Instructor: Jernej Berzelak
Web surveys appeared soon after the web was launched, at the beginning of the 1990s, and today they are the prevailing mode of survey data collection. With them, it has become very easy to create a survey, almost as simple as writing and sending an email. Correspondingly, sometimes it appears that basic computer literacy is not only the necessary, but also the sufficient skill for conducting a web survey.
However, conducting web surveys raises numerous practical and conceptual questions: Is a web survey suitable for my research problem? How do I recruit respondents from the general population? Can I generalize the obtained results if survey participants come from online social media? How many people can I expect to answer my survey? Which strategy will assure enough cooperation? How much time can a web questionnaire take? Should respondents be forced to answer every question? How do I select the right web survey software? How do I adapt to respondents answering from a smartphone?
There are hundreds of questions like these and competent responses require the understanding of many issues, from changing technologies to various methodological specifics. Very often, there are no simple answers. Common sense alone is not enough for many of these situations. This course presents a dedicated treatment of web survey methodology, bringing evidence-based and comprehensive insight into all aspects of the web survey process” (Callegaro, Lozar-Manfreda & Vehovar, 2015, p. XI).
By carefully reviewing all the evidence-based research for the three steps to manage a web survey (pre-fielding, fielding, and post-fielding), the students will learn how to run a web survey from the research idea to the final steps of data collection. To give students practical skills that they can apply right after the class, a web survey programming exercise will be part of the final grade. Thanks to the cooperation of SurveyMonkey, Qualtrics and LimeSurvey, the students will be able to program a medium to complex survey using one of two survey platform leaders in the industry.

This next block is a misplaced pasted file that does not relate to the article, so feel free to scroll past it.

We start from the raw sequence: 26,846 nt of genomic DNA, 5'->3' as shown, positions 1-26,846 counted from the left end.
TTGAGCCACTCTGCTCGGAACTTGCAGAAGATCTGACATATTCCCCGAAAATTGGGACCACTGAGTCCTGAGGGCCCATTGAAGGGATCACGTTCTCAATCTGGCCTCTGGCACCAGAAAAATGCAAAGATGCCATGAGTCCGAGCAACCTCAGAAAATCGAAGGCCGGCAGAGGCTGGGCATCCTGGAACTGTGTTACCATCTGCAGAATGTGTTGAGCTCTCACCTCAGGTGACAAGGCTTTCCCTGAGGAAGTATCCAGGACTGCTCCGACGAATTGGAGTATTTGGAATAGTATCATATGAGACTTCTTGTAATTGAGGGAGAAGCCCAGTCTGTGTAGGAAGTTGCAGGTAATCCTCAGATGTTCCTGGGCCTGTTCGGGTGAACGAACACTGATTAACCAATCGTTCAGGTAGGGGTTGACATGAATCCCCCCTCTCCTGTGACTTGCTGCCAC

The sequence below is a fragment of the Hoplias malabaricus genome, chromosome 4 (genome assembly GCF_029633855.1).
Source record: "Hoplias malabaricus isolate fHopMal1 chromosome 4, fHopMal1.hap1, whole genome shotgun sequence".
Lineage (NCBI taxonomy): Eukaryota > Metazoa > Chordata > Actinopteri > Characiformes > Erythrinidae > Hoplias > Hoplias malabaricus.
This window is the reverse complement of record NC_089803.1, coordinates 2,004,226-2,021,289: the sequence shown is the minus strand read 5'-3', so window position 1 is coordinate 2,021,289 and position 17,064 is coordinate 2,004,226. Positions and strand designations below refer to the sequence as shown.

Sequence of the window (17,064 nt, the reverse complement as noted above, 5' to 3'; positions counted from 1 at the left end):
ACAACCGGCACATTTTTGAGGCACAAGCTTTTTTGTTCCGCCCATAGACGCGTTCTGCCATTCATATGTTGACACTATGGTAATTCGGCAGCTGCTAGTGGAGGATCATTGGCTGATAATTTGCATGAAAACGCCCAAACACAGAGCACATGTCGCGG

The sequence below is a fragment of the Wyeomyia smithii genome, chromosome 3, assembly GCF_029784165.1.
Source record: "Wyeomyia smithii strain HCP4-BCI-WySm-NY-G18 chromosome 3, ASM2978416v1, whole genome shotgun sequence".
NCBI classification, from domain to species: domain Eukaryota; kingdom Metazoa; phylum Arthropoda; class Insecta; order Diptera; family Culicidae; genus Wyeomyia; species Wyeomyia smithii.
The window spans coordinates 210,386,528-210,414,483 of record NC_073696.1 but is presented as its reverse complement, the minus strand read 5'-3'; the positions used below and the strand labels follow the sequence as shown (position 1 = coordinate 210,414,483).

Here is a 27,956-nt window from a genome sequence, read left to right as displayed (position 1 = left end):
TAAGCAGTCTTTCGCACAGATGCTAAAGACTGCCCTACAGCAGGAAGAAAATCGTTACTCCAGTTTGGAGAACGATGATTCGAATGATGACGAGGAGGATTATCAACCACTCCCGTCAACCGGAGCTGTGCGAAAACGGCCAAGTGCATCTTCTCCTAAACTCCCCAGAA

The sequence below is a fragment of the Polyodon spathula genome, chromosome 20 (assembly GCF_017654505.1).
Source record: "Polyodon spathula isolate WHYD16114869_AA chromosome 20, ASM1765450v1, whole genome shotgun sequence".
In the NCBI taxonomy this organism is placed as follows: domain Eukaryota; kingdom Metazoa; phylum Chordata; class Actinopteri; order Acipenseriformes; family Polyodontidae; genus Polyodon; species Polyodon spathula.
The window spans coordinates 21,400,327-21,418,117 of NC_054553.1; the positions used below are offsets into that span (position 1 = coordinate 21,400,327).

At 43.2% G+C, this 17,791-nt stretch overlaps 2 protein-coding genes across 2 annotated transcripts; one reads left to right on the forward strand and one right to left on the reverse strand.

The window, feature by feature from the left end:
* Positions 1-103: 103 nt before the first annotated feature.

It is also impossible to talk about web surveys without talking about online panels, online communities, and online pools of respondents. For this reasons, two classes will be dedicated to the latest findings about online panels, their usage and popularity, their strengths and limitations, and how the industry is handling online panels and sample sources.
By the end of the course, students will…
The last two weeks of the course are reserved for the students to program and field (to the other students) a web survey using a web survey platform. The student can use either SurveyMonkey or Qualtrics who kindly provided free licenses for the entire two months of the class. As an alternative LimeSurvey pro is also available as their pro version allows to collect 25 survey completes per month.
Grading will be based on:
 Each student can obtain a maximum of 3 points each week for participation (one point for submitting questions, one point for attendance and one point for active participation/engagement). The student will receive the full score if he or she obtains a total of at least 9 points after the 6 weeks with online meetings.
Callegaro, Lozar-Manfreda & Vehovar (2015). Web Survey Methodology, London: Sage.
Dillman, Smyth and Christian (2014). Internet, Phone, Mail, and Mixed-Mode Surveys: The Tailored Design Method, 4th Edition. Hoboken, NJ, US: Wiley.
Weekly online meetings & assignments: